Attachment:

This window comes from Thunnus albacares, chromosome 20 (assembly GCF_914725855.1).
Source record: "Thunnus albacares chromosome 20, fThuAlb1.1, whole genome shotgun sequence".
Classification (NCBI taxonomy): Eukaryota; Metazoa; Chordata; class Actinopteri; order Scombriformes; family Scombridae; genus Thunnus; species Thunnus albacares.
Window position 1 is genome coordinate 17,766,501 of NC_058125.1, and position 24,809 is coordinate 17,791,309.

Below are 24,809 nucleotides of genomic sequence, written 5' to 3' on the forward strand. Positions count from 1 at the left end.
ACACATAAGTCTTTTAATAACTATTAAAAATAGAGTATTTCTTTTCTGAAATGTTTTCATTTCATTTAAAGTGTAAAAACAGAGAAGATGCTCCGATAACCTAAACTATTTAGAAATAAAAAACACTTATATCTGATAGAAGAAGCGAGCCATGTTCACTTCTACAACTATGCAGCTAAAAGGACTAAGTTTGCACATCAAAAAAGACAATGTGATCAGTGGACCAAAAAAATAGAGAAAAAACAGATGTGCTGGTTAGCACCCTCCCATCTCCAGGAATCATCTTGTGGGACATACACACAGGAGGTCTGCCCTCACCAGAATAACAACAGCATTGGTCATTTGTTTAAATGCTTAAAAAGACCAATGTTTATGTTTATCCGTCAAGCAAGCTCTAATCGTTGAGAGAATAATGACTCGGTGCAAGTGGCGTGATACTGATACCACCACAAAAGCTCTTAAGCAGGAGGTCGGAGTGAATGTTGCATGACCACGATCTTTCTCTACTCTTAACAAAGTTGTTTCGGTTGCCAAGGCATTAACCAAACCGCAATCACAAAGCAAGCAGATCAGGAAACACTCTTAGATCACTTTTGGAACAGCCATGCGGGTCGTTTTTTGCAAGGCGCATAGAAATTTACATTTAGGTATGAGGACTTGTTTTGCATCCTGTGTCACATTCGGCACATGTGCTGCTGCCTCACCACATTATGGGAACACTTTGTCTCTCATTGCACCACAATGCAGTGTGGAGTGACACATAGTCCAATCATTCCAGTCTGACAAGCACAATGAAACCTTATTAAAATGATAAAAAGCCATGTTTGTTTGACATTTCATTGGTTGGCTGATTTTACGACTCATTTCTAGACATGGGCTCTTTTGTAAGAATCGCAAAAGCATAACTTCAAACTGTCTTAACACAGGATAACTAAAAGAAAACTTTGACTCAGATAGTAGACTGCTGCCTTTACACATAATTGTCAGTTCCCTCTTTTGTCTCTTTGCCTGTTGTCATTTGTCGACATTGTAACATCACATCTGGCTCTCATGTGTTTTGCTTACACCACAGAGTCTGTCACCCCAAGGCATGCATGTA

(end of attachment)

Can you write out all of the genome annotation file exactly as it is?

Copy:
This window comes from Thunnus albacares, chromosome 20 (assembly GCF_914725855.1).
Source record: "Thunnus albacares chromosome 20, fThuAlb1.1, whole genome shotgun sequence".
Classification (NCBI taxonomy): Eukaryota; Metazoa; Chordata; class Actinopteri; order Scombriformes; family Scombridae; genus Thunnus; species Thunnus albacares.
Window position 1 is genome coordinate 17,766,501 of NC_058125.1, and position 24,809 is coordinate 17,791,309.

Below are 24,809 nucleotides of genomic sequence, written 5' to 3' on the forward strand. Positions count from 1 at the left end.
ACACATAAGTCTTTTAATAACTATTAAAAATAGAGTATTTCTTTTCTGAAATGTTTTCATTTCATTTAAAGTGTAAAAACAGAGAAGATGCTCCGATAACCTAAACTATTTAGAAATAAAAAACACTTATATCTGATAGAAGAAGCGAGCCATGTTCACTTCTACAACTATGCAGCTAAAAGGACTAAGTTTGCACATCAAAAAAGACAATGTGATCAGTGGACCAAAAAAATAGAGAAAAAACAGATGTGCTGGTTAGCACCCTCCCATCTCCAGGAATCATCTTGTGGGACATACACACAGGAGGTCTGCCCTCACCAGAATAACAACAGCATTGGTCATTTGTTTAAATGCTTAAAAAGACCAATGTTTATGTTTATCCGTCAAGCAAGCTCTAATCGTTGAGAGAATAATGACTCGGTGCAAGTGGCGTGATACTGATACCACCACAAAAGCTCTTAAGCAGGAGGTCGGAGTGAATGTTGCATGACCACGATCTTTCTCTACTCTTAACAAAGTTGTTTCGGTTGCCAAGGCATTAACCAAACCGCAATCACAAAGCAAGCAGATCAGGAAACACTCTTAGATCACTTTTGGAACAGCCATGCGGGTCGTTTTTTGCAAGGCGCATAGAAATTTACATTTAGGTATGAGGACTTGTTTTGCATCCTGTGTCACATTCGGCACATGTGCTGCTGCCTCACCACATTATGGGAACACTTTGTCTCTCATTGCACCACAATGCAGTGTGGAGTGACACATAGTCCAATCATTCCAGTCTGACAAGCACAATGAAACCTTATTAAAATGATAAAAAGCCATGTTTGTTTGACATTTCATTGGTTGGCTGATTTTACGACTCATTTCTAGACATGGGCTCTTTTGTAAGAATCGCAAAAGCATAACTTCAAACTGTCTTAACACAGGATAACTAAAAGAAAACTTTGACTCAGATAGTAGACTGCTGCCTTTACACATAATTGTCAGTTCCCTCTTTTGTCTCTTTGCCTGTTGTCATTTGTCGACATTGTAACATCACATCTGGCTCTCATGTGTTTTGCTTACACCACAGAGTCTGTCACCCCAAGGCATGCATGTA